I know that you’re hurting. I know it’s a sharp pain. I’ll be here, but you decide when you want to just fall into my arms.

As somebody with siblings, and sisters in particular who I know have my back no matter what as I have theirs, seeing that scene so closely resemble the love and understanding between siblings nearly brought me to tears. I don’t know if I’m just overly emotional lately or what, but there’s something special about needing your space with somebody present as only a sibling can really be. They get you. They’ve been where you’ve been. They know you. They know what you know. I know that isn’t everybody’s situation, but for me, it’s true to life.


And of course, they eventually talk about it, with Ralph Angel sharing his fears about losing Blue to Darla and fancier things. And Nova rights that ship and lets him know that Blue needs him, not fancier things. As a father in a co-parenting situation, I will honestly admit that there have been times where I worried that my daughter might just get over me for any number of reasons and it scared me. It’s debilitating to love somebody so much and worry that one day they might just decide they don’t need your presence. As unlikely as that is, being human and feeling fear is natural, especially in nontraditional parenting situations.

Ralph Angel allowed himself to be vulnerable with Nova because he needed to. He fell into her arms. Because he had to. For himself. For Blue.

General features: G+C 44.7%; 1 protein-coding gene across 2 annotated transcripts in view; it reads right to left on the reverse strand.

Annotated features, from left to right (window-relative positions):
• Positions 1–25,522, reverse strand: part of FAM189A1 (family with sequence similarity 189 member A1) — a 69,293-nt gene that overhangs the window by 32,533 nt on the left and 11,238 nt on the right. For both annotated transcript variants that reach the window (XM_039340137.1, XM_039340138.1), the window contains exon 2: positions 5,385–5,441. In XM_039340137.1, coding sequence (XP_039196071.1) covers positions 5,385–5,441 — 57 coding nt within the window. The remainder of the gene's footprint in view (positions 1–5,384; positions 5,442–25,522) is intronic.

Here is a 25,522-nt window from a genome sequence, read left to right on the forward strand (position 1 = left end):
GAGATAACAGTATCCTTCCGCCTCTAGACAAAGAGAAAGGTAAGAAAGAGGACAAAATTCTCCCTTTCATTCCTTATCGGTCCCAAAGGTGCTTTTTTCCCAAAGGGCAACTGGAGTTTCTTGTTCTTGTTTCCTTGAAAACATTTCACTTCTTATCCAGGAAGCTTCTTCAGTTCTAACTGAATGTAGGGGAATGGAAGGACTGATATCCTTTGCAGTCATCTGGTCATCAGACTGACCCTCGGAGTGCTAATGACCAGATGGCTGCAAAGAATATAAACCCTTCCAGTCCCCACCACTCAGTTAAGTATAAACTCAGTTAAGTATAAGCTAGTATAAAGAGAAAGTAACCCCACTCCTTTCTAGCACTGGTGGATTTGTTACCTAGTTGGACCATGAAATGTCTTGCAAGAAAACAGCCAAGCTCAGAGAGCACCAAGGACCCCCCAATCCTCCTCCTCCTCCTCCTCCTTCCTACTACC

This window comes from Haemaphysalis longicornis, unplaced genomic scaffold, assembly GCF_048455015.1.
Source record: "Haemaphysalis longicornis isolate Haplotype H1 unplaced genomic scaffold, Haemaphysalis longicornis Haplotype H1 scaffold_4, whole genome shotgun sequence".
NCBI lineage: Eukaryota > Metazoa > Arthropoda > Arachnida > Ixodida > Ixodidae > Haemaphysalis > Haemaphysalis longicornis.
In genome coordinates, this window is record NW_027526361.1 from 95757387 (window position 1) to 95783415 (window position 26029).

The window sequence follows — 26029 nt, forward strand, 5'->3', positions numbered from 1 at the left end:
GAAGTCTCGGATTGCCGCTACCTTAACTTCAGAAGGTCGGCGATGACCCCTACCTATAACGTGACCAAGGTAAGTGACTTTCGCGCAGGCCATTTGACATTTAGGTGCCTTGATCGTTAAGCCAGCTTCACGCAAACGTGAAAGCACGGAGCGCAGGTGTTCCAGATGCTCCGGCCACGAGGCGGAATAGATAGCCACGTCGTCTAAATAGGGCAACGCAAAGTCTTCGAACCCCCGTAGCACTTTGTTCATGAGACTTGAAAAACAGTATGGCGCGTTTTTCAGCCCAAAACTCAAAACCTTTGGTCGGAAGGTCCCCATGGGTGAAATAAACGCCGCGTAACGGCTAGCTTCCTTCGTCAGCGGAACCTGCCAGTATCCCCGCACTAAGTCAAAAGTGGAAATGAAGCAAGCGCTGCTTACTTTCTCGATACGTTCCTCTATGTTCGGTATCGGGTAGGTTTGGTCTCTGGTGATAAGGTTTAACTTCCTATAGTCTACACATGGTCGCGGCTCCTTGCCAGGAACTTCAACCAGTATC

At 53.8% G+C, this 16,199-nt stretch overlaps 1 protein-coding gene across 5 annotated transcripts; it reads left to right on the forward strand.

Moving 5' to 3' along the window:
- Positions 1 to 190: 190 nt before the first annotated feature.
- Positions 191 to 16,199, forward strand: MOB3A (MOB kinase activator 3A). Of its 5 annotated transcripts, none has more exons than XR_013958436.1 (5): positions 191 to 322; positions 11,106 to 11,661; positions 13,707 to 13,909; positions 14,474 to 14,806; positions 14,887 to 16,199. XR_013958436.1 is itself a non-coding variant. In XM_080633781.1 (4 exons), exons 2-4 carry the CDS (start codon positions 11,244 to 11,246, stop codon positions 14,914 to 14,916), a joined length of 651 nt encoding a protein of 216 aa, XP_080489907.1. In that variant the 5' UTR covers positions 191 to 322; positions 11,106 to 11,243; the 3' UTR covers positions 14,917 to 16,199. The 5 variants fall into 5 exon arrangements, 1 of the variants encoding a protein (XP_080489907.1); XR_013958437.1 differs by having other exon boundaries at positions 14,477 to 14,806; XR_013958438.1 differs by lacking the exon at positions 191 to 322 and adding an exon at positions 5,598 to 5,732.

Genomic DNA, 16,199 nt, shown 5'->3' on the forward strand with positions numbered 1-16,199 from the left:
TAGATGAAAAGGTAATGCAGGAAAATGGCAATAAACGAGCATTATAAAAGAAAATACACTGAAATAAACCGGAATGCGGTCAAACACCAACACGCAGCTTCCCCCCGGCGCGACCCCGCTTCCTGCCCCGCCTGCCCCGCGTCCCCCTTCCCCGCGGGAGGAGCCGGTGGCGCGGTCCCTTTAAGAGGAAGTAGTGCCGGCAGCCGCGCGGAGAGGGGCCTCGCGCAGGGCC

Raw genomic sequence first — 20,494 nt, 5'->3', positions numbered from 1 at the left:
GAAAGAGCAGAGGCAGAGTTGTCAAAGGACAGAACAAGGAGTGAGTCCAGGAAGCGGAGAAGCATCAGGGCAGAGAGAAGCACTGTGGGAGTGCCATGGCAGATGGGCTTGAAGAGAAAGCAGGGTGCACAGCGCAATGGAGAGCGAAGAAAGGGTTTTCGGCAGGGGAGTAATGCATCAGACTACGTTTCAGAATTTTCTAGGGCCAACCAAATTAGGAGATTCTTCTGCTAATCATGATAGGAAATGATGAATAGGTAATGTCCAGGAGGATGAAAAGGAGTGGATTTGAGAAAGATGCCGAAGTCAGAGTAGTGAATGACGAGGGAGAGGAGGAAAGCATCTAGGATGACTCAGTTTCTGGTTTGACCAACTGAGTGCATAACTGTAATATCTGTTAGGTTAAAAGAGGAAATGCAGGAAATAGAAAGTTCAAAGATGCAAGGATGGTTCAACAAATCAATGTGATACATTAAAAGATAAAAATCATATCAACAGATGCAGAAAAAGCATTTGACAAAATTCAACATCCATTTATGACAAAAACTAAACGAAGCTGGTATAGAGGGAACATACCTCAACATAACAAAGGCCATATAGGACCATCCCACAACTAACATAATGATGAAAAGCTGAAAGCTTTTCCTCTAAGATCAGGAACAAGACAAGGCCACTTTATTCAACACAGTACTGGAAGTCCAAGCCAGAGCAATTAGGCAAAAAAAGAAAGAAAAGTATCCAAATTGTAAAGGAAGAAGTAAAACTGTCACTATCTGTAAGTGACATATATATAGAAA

As I said, I don’t know how the writers, directors, actors, hell, the grips, everybody involved in Queen Sugar are so good and effective at displaying the nuance of and need for family, but they really get it right. Every relationship is so layered in so many realistic ways. I hope it never ends.

It’s beautiful television.

Panama Jackson is the Senior Editor of Very Smart Brothas. He's pretty fly for a light guy. You can find him at your mama's mama's house drinking all her brown liquors.



Queen Sugar is one of those shows, that demonstrates to me that, it doesn’t matter what black women do. It really doesn’t. The fact that it got shut out completely from 2018 Emmys is a joke. Not to mention it’s pretty much completely ignored by white critics (who matter if you are trying to get awards/buzz for your show). I’ve said it before and I will say it again, if you made queen sugar, the exact same show, word for word shot for shot, but you replaced it with white people and set it in Iowa or Ohio. White people would never stop masturbating over how, it’s one of the most important shows of our time. And it’s a spectacular insight into “Real America” And you would have headlines like, The Great American Novel is Actually The Great American Televison Show, King Grain. Ugh Whatever. Rant over.